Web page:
John Zmirak is rapidly becoming one of my favorite writers. I need to buy his book on my favorite economist, Wilhelm Ropke: Swiss Localist, Global Economist.

Labels: , , , , ,

Bookmark and Share

Attack on Iran On the Table?

In a brief post two days ago with a title quoting the man, Attack on Iran "Off the Table", I said, "Admiral William Fallon speaks truth to power, and may soon lose his job." He did — Fallon falls: Iran should worry.

Here are suggestions of "a conspiracy to oust the outspoken top military officer in the Middle East" — Did Washington Set Up Admiral Fallon?

Justin Raimondo uncharacteristically uses foul language to express his horror at what this might well mean — 'Fox' Fallon Fired.

Labels: , , , , ,

Bookmark and Share

A Three Followed by Twelve Zeroes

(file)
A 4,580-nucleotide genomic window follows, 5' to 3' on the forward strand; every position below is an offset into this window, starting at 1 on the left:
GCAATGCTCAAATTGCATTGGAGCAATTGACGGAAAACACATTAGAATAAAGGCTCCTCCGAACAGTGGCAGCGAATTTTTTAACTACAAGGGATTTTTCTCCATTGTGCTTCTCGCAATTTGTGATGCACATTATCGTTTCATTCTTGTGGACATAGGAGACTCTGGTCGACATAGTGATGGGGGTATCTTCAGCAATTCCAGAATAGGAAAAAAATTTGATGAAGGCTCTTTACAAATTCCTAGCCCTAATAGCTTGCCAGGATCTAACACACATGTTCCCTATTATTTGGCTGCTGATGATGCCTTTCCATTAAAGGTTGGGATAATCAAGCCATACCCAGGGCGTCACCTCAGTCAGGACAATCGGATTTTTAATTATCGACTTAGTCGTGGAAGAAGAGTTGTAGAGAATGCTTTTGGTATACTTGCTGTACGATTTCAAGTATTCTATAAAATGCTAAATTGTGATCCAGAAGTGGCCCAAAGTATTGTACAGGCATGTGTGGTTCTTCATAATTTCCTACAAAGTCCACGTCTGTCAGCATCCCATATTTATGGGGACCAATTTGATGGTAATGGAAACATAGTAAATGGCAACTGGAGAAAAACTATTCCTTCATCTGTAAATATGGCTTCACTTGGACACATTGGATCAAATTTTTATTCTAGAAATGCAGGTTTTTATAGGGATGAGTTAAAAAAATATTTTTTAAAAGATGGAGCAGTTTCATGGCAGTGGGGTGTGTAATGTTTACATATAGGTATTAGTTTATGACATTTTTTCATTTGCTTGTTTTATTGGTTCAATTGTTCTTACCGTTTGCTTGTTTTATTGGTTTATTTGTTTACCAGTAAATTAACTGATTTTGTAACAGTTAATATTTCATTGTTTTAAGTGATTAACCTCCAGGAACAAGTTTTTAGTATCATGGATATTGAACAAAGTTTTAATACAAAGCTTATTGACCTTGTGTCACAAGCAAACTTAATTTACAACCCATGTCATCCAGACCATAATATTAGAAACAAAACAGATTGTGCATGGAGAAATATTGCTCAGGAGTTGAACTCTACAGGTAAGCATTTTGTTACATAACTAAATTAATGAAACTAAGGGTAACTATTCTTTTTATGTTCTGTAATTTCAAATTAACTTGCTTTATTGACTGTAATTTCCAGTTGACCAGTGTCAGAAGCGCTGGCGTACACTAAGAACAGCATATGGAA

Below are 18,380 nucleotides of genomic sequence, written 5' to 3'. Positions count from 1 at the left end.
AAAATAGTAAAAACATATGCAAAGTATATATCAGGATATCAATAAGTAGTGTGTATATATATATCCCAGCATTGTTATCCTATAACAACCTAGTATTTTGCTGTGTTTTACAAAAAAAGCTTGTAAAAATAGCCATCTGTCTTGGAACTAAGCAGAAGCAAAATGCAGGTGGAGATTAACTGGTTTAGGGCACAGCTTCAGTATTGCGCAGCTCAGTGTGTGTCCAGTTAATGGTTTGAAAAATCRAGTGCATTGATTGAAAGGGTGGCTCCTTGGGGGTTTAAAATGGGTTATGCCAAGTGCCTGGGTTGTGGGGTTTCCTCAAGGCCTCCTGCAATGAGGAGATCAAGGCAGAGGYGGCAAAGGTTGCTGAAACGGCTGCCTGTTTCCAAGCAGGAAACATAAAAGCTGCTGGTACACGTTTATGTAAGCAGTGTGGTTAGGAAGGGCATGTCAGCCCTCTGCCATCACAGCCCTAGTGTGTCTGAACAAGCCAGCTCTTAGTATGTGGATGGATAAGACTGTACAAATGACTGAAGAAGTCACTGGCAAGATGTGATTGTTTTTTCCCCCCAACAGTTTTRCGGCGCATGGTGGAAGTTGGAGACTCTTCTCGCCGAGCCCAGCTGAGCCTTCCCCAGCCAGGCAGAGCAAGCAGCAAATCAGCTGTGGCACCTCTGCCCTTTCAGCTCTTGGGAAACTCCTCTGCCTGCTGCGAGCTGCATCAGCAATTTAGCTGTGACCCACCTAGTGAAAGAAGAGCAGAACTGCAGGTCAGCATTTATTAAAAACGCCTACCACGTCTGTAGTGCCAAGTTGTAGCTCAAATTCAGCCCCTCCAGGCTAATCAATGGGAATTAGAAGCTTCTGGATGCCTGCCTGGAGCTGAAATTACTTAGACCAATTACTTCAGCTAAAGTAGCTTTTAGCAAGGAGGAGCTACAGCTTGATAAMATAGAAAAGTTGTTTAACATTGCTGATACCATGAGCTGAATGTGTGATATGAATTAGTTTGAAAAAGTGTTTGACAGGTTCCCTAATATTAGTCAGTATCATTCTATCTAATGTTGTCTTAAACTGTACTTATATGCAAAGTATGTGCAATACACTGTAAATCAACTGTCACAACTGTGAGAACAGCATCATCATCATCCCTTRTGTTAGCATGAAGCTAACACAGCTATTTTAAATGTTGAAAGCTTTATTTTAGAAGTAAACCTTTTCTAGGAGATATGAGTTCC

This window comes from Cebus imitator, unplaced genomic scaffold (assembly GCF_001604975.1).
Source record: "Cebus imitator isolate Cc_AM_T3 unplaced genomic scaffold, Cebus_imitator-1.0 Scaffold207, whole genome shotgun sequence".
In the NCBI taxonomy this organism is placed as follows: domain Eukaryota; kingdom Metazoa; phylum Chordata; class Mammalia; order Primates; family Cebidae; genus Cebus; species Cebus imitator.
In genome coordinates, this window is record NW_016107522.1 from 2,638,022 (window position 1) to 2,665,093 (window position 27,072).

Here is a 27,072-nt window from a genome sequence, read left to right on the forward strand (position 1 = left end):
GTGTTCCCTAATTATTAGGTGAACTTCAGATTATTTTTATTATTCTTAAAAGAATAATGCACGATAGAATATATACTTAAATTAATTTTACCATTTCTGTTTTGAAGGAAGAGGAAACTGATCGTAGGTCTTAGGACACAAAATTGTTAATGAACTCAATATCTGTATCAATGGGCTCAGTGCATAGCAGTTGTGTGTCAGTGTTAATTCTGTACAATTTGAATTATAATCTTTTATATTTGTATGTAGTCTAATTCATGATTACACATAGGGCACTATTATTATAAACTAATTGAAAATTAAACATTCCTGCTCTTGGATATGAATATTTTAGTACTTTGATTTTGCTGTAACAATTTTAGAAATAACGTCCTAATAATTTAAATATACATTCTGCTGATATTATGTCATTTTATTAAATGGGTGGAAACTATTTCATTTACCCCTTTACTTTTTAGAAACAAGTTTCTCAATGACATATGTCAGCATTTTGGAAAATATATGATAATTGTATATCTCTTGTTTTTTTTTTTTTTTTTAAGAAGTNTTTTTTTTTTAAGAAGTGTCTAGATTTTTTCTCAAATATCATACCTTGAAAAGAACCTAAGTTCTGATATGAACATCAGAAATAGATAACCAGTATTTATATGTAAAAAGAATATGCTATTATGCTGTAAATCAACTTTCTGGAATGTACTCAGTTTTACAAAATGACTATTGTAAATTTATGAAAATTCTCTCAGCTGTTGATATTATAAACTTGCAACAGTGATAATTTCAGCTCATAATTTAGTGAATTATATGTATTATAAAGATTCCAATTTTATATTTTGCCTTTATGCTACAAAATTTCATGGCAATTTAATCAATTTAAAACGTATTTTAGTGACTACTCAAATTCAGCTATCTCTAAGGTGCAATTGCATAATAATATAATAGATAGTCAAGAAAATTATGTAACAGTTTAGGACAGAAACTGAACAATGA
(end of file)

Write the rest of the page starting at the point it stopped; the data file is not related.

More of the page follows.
And they say we elected a "conservative" in 2000 — Iraq War will cost $3 trillion. But it was worth it, some say, because we had to get 'em back for what they did to us on 9/11... or not — Pentagon-sponsored exhaustive review finds no link between Saddam and al Qaida! I wonder how much that "exhaustive review" review cost, given that anyone with any common sense knew there could be no link between a secularist like Saddam and an Islamist like Osama.

Labels: , , , ,

Bookmark and Share

Hope for Agriculture

Small-scale experimental farmer Gene Logsdon predicts "that the best days of farming are yet to come" ─ Bouncing in the wool sack. The author notes that "the wise men of agribusiness did not predict that pasture farming— raising animals on pasture with little or no grain, would become the trend that it is today." This "allows for a return of small scale agriculture because it is a low-cost way to get started in farming" and such farms have "little need for power equipment."

Labels: , ,